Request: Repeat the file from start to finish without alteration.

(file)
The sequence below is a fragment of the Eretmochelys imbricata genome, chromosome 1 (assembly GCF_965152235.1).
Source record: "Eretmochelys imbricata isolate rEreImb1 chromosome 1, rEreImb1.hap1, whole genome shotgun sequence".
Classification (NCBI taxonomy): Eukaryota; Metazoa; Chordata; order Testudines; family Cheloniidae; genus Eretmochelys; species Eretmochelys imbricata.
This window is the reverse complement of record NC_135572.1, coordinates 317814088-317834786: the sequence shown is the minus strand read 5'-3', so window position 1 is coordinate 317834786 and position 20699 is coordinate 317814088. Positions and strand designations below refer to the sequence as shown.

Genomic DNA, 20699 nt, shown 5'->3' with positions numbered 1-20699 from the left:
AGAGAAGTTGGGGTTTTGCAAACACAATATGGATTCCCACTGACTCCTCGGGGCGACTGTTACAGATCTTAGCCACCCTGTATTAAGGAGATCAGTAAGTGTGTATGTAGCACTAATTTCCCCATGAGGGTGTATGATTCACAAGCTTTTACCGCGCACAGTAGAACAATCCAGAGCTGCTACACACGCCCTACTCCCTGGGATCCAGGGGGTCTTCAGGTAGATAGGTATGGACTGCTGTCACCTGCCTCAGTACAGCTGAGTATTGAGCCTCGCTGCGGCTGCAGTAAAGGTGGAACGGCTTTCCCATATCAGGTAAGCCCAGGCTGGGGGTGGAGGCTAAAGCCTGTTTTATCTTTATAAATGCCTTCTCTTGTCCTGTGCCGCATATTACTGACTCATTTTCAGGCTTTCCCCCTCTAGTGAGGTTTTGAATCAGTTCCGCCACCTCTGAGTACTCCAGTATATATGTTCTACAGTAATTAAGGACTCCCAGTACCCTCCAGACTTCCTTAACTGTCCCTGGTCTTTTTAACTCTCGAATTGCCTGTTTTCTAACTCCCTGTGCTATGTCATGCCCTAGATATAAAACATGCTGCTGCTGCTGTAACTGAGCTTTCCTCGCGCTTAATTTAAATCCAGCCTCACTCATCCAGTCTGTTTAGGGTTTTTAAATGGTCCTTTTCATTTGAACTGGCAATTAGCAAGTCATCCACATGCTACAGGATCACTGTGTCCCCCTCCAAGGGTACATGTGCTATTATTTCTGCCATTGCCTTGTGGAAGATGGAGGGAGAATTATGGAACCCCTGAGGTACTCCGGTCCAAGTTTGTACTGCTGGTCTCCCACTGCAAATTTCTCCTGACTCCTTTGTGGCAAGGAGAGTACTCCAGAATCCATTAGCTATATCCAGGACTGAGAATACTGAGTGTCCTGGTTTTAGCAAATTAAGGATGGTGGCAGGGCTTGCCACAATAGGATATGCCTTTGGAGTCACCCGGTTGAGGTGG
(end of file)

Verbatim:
The sequence below is a fragment of the Eretmochelys imbricata genome, chromosome 1 (assembly GCF_965152235.1).
Source record: "Eretmochelys imbricata isolate rEreImb1 chromosome 1, rEreImb1.hap1, whole genome shotgun sequence".
Classification (NCBI taxonomy): Eukaryota; Metazoa; Chordata; order Testudines; family Cheloniidae; genus Eretmochelys; species Eretmochelys imbricata.
This window is the reverse complement of record NC_135572.1, coordinates 317814088-317834786: the sequence shown is the minus strand read 5'-3', so window position 1 is coordinate 317834786 and position 20699 is coordinate 317814088. Positions and strand designations below refer to the sequence as shown.

Genomic DNA, 20699 nt, shown 5'->3' with positions numbered 1-20699 from the left:
AGAGAAGTTGGGGTTTTGCAAACACAATATGGATTCCCACTGACTCCTCGGGGCGACTGTTACAGATCTTAGCCACCCTGTATTAAGGAGATCAGTAAGTGTGTATGTAGCACTAATTTCCCCATGAGGGTGTATGATTCACAAGCTTTTACCGCGCACAGTAGAACAATCCAGAGCTGCTACACACGCCCTACTCCCTGGGATCCAGGGGGTCTTCAGGTAGATAGGTATGGACTGCTGTCACCTGCCTCAGTACAGCTGAGTATTGAGCCTCGCTGCGGCTGCAGTAAAGGTGGAACGGCTTTCCCATATCAGGTAAGCCCAGGCTGGGGGTGGAGGCTAAAGCCTGTTTTATCTTTATAAATGCCTTCTCTTGTCCTGTGCCGCATATTACTGACTCATTTTCAGGCTTTCCCCCTCTAGTGAGGTTTTGAATCAGTTCCGCCACCTCTGAGTACTCCAGTATATATGTTCTACAGTAATTAAGGACTCCCAGTACCCTCCAGACTTCCTTAACTGTCCCTGGTCTTTTTAACTCTCGAATTGCCTGTTTTCTAACTCCCTGTGCTATGTCATGCCCTAGATATAAAACATGCTGCTGCTGCTGTAACTGAGCTTTCCTCGCGCTTAATTTAAATCCAGCCTCACTCATCCAGTCTGTTTAGGGTTTTTAAATGGTCCTTTTCATTTGAACTGGCAATTAGCAAGTCATCCACATGCTACAGGATCACTGTGTCCCCCTCCAAGGGTACATGTGCTATTATTTCTGCCATTGCCTTGTGGAAGATGGAGGGAGAATTATGGAACCCCTGAGGTACTCCGGTCCAAGTTTGTACTGCTGGTCTCCCACTGCAAATTTCTCCTGACTCCTTTGTGGCAAGGAGAGTACTCCAGAATCCATTAGCTATATCCAGGACTGAGAATACTGAGTGTCCTGGTTTTAGCAAATTAAGGATGGTGGCAGGGCTTGCCACAATAGGATATGCCTTTGGAGTCACCCGGTTGAGGTGG